Many millions of dollars are being spent in Virginia this year in order to affect the primary election being held there five days from now as well as the general election being held in November. The battle royal that’s attracting the vast majority of attention right now is the red-hot, three-way Democratic gubernatorial primary between Terry McAuliffe, Creigh (pronounced “Cree”) Deeds and Brian Moran. Deeds had been trailing but now has caught up to the other two (see the most recent three way horse race primary poll from PPP). We’ll have more on the general election race against Republican Bob McDonnell after the primary.
But underneath all the thunder and lightning and money being hurled around in the gubernatorial primary, there is pitched battle for control of the State House, and with it a significant stake in the coming redistricting. How it shakes out below the break.
Operating far below the public awareness levels of the three statewide elections (Governor, Lt. Governor and Attorney General) are the one hundred races for the Virginia House of Delegates, which is what the lower chamber of the state legislature is called in Virginia. Why should anyone outside of Virginia care whether the Democrats or the Republicans control the Virginia House of Delegates? Collectively, the House of Delegates comprises one leg of the three-legged stool (the other two are the governor and the state senate) that will determine the lines that demarcate all the new 2010 census-based congressional districts and state legislative districts in the state of Virginia for the next decade. (Because Virginia is one of the rare states that holds elections in odd numbered years, the new post-2010 census lines actually go into effect in Virginia in 2011, before everywhere else in the country implements new lines in 2012.) The 2009 elections are the last for the House of Delegates before redistricting.
As things currently stand, control of Virginia redistricting is wide open, which would have been a surprise to anyone after the 2001 elections. Republicans seized full control of Virginia government leading up to the 2001 redistricting, and drew aggressive new lines. Despite Mark Warner winning the Governor’s race and collecting broad support throughout the Commonwealth, Virginia Democrats dropped from a 49 seats out of 100 all the way down to 34.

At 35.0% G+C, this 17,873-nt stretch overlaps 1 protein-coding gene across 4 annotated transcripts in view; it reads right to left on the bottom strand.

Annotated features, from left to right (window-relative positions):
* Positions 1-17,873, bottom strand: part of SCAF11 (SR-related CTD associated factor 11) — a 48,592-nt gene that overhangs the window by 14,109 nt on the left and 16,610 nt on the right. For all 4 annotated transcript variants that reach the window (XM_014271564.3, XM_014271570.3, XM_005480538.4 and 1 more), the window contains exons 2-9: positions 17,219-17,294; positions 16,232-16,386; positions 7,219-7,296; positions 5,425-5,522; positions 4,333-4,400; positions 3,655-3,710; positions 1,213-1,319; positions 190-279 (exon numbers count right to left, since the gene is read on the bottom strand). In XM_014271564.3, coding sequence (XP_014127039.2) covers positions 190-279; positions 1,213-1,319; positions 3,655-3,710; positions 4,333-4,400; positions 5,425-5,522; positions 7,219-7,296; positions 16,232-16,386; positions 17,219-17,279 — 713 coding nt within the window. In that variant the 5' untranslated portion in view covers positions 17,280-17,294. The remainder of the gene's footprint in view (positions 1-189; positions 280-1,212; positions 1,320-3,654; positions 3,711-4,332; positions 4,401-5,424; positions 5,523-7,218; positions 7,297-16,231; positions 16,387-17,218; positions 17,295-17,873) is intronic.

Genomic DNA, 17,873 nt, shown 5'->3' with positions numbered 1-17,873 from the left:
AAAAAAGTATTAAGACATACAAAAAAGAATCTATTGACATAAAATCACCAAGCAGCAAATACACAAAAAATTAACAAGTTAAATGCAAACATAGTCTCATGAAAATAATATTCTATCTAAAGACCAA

But Virginia Democrats are on a very strong victorious streak. They’ve won two governors’ races in a row and picked up Jim Webb’s U.S. Senate seat in 2006. In 2008 came an across-the-board triumph with Mark Warner easily picking up the other U.S. Senate seat for the Dems and the defeat of two incumbent U.S. House Republicans — not to mention the first Democratic triumph in the presidential race in Virginia since 1964. Today, the House of Delegates sits at 55 Republicans (including two independents who regularly caucus with the Republicans) and 45 Democrats.
Bob McDonnell, the Republican nominee for governor, leads all three possible Democratic candidates in trial heat polling, although not by enough to enable a prediction with much confidence. So that leg is up for grabs.
Virginia state senators are elected to four-year terms, with all 40 senators being elected at once. The next election for them will not be held until November of 2011. In theory, Democrats control the Virginia state senate over Republicans 21-19. But the Democrats’ margin is even more tenuous than it appears. That’s because the Virginia State Senate Republican Caucus had successfully lured Democratic State Senator Ralph Northam to join them, which would have created a 20-20 tie and terminated Democratic control over the State Senate. But Virginia Democrats had been blessed with inept opponents: Jeff Frederick, then the Virginia state Republican chairman, sent a premature tweet boasting to all and sundry that the Democratic hegemony in the Virginia State Senate was about to be overthrown. The tweet allegedly gave members of the Virginia State Senate Democratic Caucus sufficient time to whisper their own counter lures in Northam’s ear and so the announced defection never actually transpired. But if Republicans can seize control of the governorship and the state House of Delegates, Northam and other individual conservative Democrats in the state Senate would have tremendous leverage to extract concessions from either side in order to either consolidate or foil Republican control or redistricting. So control of the senate leg of the redistricting stool is also in serious question.